Newspaper Archive of
Cloverdale Reveille
Cloverdale, California
November 12, 1997     Cloverdale Reveille
PAGE 2     (2 of 16 available)        PREVIOUS     NEXT      Full Size Image
PAGE 2     (2 of 16 available)        PREVIOUS     NEXT      Full Size Image
November 12, 1997

Newspaper Archive of Cloverdale Reveille produced by SmallTownPapers, Inc.
Website © 2021. All content copyrighted. Copyright Information.     Terms Of Use.     Request Content Removal.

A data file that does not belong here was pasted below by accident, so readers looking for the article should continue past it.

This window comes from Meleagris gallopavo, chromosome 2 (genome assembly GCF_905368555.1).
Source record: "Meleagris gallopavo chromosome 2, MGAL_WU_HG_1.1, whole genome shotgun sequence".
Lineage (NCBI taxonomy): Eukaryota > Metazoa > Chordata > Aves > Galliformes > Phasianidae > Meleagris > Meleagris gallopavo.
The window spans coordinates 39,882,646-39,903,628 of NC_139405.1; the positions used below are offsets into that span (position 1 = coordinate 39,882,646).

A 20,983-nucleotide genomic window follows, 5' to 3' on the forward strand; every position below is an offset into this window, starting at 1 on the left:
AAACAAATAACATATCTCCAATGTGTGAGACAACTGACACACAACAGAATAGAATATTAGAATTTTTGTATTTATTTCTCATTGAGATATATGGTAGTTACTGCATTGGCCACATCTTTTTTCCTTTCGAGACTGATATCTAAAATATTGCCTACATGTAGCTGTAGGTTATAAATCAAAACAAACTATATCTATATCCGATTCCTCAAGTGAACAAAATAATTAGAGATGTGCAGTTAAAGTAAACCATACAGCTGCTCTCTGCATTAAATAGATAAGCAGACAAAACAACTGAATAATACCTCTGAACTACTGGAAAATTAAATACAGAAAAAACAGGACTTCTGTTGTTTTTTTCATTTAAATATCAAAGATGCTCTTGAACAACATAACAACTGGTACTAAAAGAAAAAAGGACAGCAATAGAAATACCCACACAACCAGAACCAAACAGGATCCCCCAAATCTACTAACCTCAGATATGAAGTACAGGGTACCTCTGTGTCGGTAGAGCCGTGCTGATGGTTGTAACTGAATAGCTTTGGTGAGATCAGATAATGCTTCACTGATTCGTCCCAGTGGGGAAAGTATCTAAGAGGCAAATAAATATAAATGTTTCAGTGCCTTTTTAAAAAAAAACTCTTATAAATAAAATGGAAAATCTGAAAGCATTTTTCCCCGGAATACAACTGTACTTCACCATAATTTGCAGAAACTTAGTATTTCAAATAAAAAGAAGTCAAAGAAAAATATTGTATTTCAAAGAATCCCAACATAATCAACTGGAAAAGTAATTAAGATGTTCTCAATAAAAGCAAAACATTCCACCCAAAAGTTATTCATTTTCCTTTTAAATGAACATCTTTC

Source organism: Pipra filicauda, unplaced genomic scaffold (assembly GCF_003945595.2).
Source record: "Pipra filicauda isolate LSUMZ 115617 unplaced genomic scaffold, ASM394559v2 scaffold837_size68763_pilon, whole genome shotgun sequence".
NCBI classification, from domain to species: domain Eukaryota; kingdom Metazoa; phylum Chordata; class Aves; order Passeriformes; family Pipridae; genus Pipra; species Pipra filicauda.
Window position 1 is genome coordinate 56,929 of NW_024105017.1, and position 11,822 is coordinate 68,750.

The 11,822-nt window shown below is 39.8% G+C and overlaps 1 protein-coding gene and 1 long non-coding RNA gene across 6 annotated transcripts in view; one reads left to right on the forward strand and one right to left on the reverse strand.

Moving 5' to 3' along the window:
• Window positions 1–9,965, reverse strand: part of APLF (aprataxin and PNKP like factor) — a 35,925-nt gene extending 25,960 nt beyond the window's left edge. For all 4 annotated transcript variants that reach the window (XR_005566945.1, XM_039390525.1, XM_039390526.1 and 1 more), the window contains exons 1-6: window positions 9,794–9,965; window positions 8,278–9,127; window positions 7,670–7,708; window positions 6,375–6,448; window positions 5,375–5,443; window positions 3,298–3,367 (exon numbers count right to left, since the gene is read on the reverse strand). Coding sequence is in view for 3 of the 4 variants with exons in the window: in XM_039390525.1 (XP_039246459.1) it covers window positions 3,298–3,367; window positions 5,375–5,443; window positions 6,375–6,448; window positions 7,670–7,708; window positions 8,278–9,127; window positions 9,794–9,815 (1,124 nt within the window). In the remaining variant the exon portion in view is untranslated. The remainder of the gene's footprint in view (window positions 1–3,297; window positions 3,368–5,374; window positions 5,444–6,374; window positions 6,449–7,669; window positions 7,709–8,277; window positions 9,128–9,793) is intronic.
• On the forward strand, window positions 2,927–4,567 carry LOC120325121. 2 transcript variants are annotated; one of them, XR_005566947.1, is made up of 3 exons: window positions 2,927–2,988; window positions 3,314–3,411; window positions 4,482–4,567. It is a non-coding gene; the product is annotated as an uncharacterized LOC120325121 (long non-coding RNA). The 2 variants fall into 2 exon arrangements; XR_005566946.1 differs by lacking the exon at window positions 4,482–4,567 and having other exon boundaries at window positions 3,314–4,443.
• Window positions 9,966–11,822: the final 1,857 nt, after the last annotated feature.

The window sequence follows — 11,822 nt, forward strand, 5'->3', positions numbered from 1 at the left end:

Page 2, Cloverdale Reveille, November 12, 1997 November 3 Three male adults reported drinking alcohol and possibly driving in the area of 600 block, So. Cloverdale Blvd. Officer re- ported gone on arrival. Two suspicious males reported at Mulberry and Lake. Office found subjects were looking for lost keys. Theft of a license plate was re- ported. Six male juveniles were report- ed throwing rocks and a ball at vehicles. An injured raccoon was found in a yard at a Brookside Dr. home. Officer reports animal taken to airport for disposal. November 4 Spaniel hit by car on So. Clover- dale Blvd. Taken to Dr. Biery's office for treatment. Resident reported juvenile daughter a runaway. Two abandoned cars reported on Allen and Hillview. November 5 Transient reported in parking lot on First St. Officer moved him along. Two abandoned vehicles were reported on Rocky Dale Lane. Vehicle reported speeding on Clover Crest. Gone on officer's arrival. November 6 Female having alcohol with- drawal symptoms at local gas sta- tion escorted home by an officer. An answering machine with an obscene message was reported. Responsible juvenile apologized when apprehended. A female black Lab found on No. Cloverdale Blvd. Taken to Dr. Biery's office. November 7 A bike was reported stolen from a home on Triplett. Assistance was given landlord for two dogs left by renters. A .22 rifle was stolen from a Champlain residence. A complaint of a dog barking for thee hours on Clover Crest. Officer responded, left warning note. Resident reported front door of home open and harrassing phone calls on answering machine. Case is under investigation. November 8 Physical damage reported to an abandoned building on E. First St. Extra patrol requested due to tran- sients in area. Attempted forced entries re- ported at former Clover Market building. A resident on Blair St. reported a juvenile threatening to put a bomb in mailbox. Five male juveniles given stern warning for trampling on plants in the plaza. November 9 A two year old female labrador reported missing from Josephine Dr. home. A male reported at Quick Stop using profane language and re- fusing to leave. Officer warmed him to move along. I November 3 Mutual aid  Mendocino Coun- ty assisting CDF with containment of diesel spill. Smoke check on River road. Found illegal burn. Smoke check on Else Way. Ille- gal burn November 4 Medical aid for 90 year old fe- male in cardiac arrest. November 5 No calls November 6 Medical aid for 42 year old fe- male with rapid heart rate Chelsea Circle. Smoke check in area of Reuser, Inc. Steam off of sawdust pile. Medical aid on So. Cloverdale Blvd, for 39 year old female hav- ing difficulty breathing. Medical adU;r "in Ave, 43 year old man having abdominal pain. Alarm sounding on Champlain, smoke detector activated. November 8 No calls November 9 Medical aid on Wilson road, 55 year old male in cardiac arrest. Public assist on Portofino Dr. Golden Boy Dog Food, 50 lbs. $15.99 & Chew Cat Food, 25 lbs. $9.99 It's Time for Planting Onions! Onion sets now available, red, white & yellow bunches. 821 N. Cloverdale Blvd. 894-9514 Why Settle for Less ? n We Are a Full Service Real Estate Office CALL US OR STOP BY! Century 21, Les Ryan Realty 894-5232 114 Lake St. OUR AGENTS i Willo Roso Bobble Lycs Ins Konik Camille Lmn Gus Kyriakos HEALDSBURG HEARING INSTRUHENTS Specializing in the Cloverdale and Healdsburg Areas, & 7/I/ISE liOMES & VINES. (707) /9,1,-5,1,;7 "Satisf-a-ctin- Guaranteed!" " ColleenJones City Council resumes neighborhood dialogues Cloverdale's City Council is moving City Hall to the neighbor- hoods for the second time. This is the theme the Council is stressing while conducting a se- ries of Neighborhood Dialogues during the months of November and December. The Dialogues were originally initiated in 1996 and have proven to be a successful way of improv- ing communication between City Hall and members of the Commu- nity, according to City Manager Bob Perrault. Neighborhood Dialogues are held in private homes throughout the City. During the dialogues, councilmembers meet with neigh- borhood residents in an informal setting to discuss activities the City is undertaking, and more impor- tantly, to listen to the thoughts and suggestions of the communi- ty's residents. During the month of November the Dialogues will be held at the following dates, times, and plac- es: Nov. 18, 7 p.m. at the home of Bob and Michele Leonard, 310 Champlain; Nov. 24, 7 p.m. at the home of Eleanor Kinsey, 430 Mer- lot. In December, the meelLng will take place on Dec. 3 at the home of Raman and Raea Stika, 205 N. Washington. Meetings will resume after the first of the year. The City is very appreciative of the citizens who are coming forward to volunteer their homes, Perrault said. Those interested in more infor- mation regarding this program are encouraged to contact the City Manager's office at 894-2521. I I Strom-Martin calls for legislative hearing on use of pepper spray Assemblymember Virginia Strom-Martin (D-Duncans Mills) is calling for an investigation of practices concerning the use of pepper spray by law enforcement officials. She has formally requestedthat the Chair of the Assembly Public Safety Committee hold the hear- ing by February of next year. She also has requested that the hear- ing include a general review of law enforcement techniques de- signed to deal with individuals engaged in civil disobedience. "I've heard from many constitu- ents who are concerned about methods used for applying pep- per spray," she said. "Regardless of whether you agree with the opinions of the pro- testers, the public needs to be aware of the policies approved for use by their local law enforcement officials." she added when refer- ring to Sheriffs deputies applica- tion of pepper spray directly to the eyes of protesters occupying Con- gressman Frank Riggs office in Eu- reka recently. She said that the videotapes of this incident were very disturbing adding that she wanted to make sure the Legislature understands the range of local law enforcement policies in use around the state and the need to decide whether state-wide legislation dealing with the issue is appropriate. DiRT CHEAP RAE O-TS*ACXAGES.CRUS (70.7)824-2SS0 307 South Main Street. Sebastopol DIRT CHEAP TRAVEL CALL TODAY! TOLL FREE 1(800)361-1713 Medi-Cal Accepted We Make House Calls 301 East St, Healdsburg Police Chief Rob Dailey, when asked to comment on the depart- ment's policy regarding use of pepper spray and the call for a hearing by the legislature,said "This is a typical reaction of the legislature. We have pepper spray and use. it against aggressive, com- bative people when necessary. The incident in Humboldt County was a different situation. They were not dealing with unruly or threat- ening subjects. When a subject is resisting, threatening or combat- ive this product can be used and when such behavior stops that is the time to stop that degree of force. " "This is the policy of most law enforcement agencies in the area," the Chief noted. Fire season officially ended on November 10 Chief Byron Carniglia of the Sonoma-Lae-Napa Ranger Unit, has announced that the 1997 fire season officially ended Monday, Nov. 10. The 1997 season saw 493 wild- land fires in the ranger unit in- volving 1361 acres in Sonoma, Lake, Napa, Solano, Yolo, and Colusa counties. The end of the fire season will also bring the cancellation of the burn ban that has been in effect on nonagricultural control btrms. Chief Carniglia reminds citizens that although the bum ban will be lifted they are still responsible to make sure they meet all air pollu- tion and loal fire agency control burn requirements. He emphasizes that residents should be alert to special Fall fire hazards. People using fireplaces and wood stoves need to make sure their chimneys are cleaned, in good condition and that tree branches are at least 10 feet away from the outlets. Ashes from the fireplaces need to be disposed of in noncombusti- ble containers and kept away from decks, garages, weeds or brush. Estate Sale Saturday, November 15, 9 am-4 pm 214 East Second Street, Cloverdale Furniture, Appliances, Books, Tools, Miscellaneous Kitchen & House Items Merrill R. Gebhardt Merrill R. Gebhardt, 85, passed on in San Jose Oct. 29. She was co-owner of the Victory Cafe in Cloverdale with 1 band Bill from 1954 until his death in 1966. She did the bookkeeping as well as daily baking of all the resta, pies and cakes at their home on Jefferson Street. She was active in the Cloverdale Hisorical Society and a me the Cloverdale Planning Commission. Her love of books and r to the children led to her developing a "story hour" during her as Librarian for the Cloverdale branch of the Sonoma County I from the early 1960s until 1977 when she retired and moved to She is survived by her two sons, Bill of Sacramento and Phil of and her daughter Kathy Gay in San Jose, six grandchildren ar great grandchildren and her brother Roger of LeBec, Ca. r  v v v v v v v v  v v v v / Tile students above represented Cloverdale High at a [ Calistoga on teen violence and dating relationships. The chosen from the local FHA-HERO chapter and sponsored Cloverdale Soroptimists. (Back row) Maritza Galdos, Brooke I Amy Showers, and Kim Morelli. (Front row) Callie Reese an Bogner. i Students attend youth forur00 l [.....-.- / on partner and sexual violea00-- By Callie Reese, FHA-HERO On Wednesday, Oct. 29, six students from Cloverdale High l were asked to attend a Soroptimist Youth Forum on Partner Vi and Sexual Violence. These six students were Maritza Galdo Bogner, Kim Morelli, Amy Showers, Brooke Fraser, and Callie The morning started out with a discussion about relatit violence. A short 20 minute video was shown to demonstral violence can occur within a relationship. After the video, the sO were divided into groups to discuss the stereotypes that peopi ,a about women and men: Here is a stereotype one group came  1[  " toys for girls are more often baby dolls and Barbies, while boY i !! often receive trucks and cars. Another common stereotype it ii! When a couple has a baby girl, the color of her receiving b most likely going to be pink. If the baby is a boy, most the stereotypes ] color would be blue. These are just a few of discussed. :i! Later on in the day they discussed teen relationships and Here are some shocking statistics. 28% of teen relatio abusive. 95 to 98 percent of physical abuse in relationships is O I ted by males against females. Less than half of the domestic l incidents involve alcohol or other drugs. Abuse can take o!1l different forms. Emotional and verbal abuse can be very des and serious. Those are just a few of the facts about abuse. .i The filled with useful informati day was definitely a day students seemed comfortable talking about some pretty/   issues. The students were glad to be a part of the program anti[ like to thank the Cloverdale Soroptimists for inviting the1[ involved. The students attending represented the Cloverdal School FHA-HERO chapter. As a result of their participatio activity, they are planning some local efforts to increase teep1  hess on this critical issue. The FHA-HERO chapter will be loo sponsoring a teen self-defense training and some peer group lR sessions for students wishing to discuss issues like dating WEATHER NOV. 4 Hi: 78 Lo:60 NOV. 5 Hi: 68 Lo:54 NOV. 6 Hi: 69 Lo:55 NOV. 7 Hi: 67 Lo:48 NOV. 8 Hi: 64 Lo:44 NOV. 9 Hi: 58 Lo:41 NOV. 10 Hi: 59 Lo: 42 RAIN TO DATE LAST YEAR 1.52 RAIN TO DATE THIS YEAR: 2.12 Enjoy Thanksgiving with your family! Join us at the "Irday, Nov. 2 7, 11 am.5 pm The Menu Turkey Pork Loin Seafood e Sweet Potato Cranberry "'--------------------------------------'' SeasonalVegetables Chutney [ Magic Carpet Dressing,Gravy. Stuffing Purees Salads Cheese 1 Roberto | Fresh Fruit " Soup Finger Foods Sweet Bread Cleanln00, ,Gloria | Special Dessert Table I I I Coffee Tea I i ' I RS9.gs. Seniors $14.95 I  I up to lO Yea, $9.95 1 Commercial & Residential Se Habla Espanol ] o'.. c % Voice Mall (707)481-8487 Phone, after 5 pm, (707)894-4176 " 13401 S. Hwy. 101 Hopland " -- -- -- -- -- -- -- -- -- -- -- -- -- -- -- -- -- -- -- -'-- Call 744-1890 for Resv. JEFFERSON  1 : BREAKFAST French Toa=i soaY, NOW,S.! JEFFERSON Taco Bell Bd  Taoo Bell BOl WASHINGTON Yogad  BREAKFAST Cereal WEDNESDAY, NOVEMB JEFFERSON WASHINGTON BREAKFAST Tortilla Wr' THURSDAY JEFFERSON Pizza WASHINGTON Chic BREAKFAST Cere FRIOAY, i :)VEMI JEFFERSON Oven WASHINGTON Taco Po d BREAKFAST E mmmm,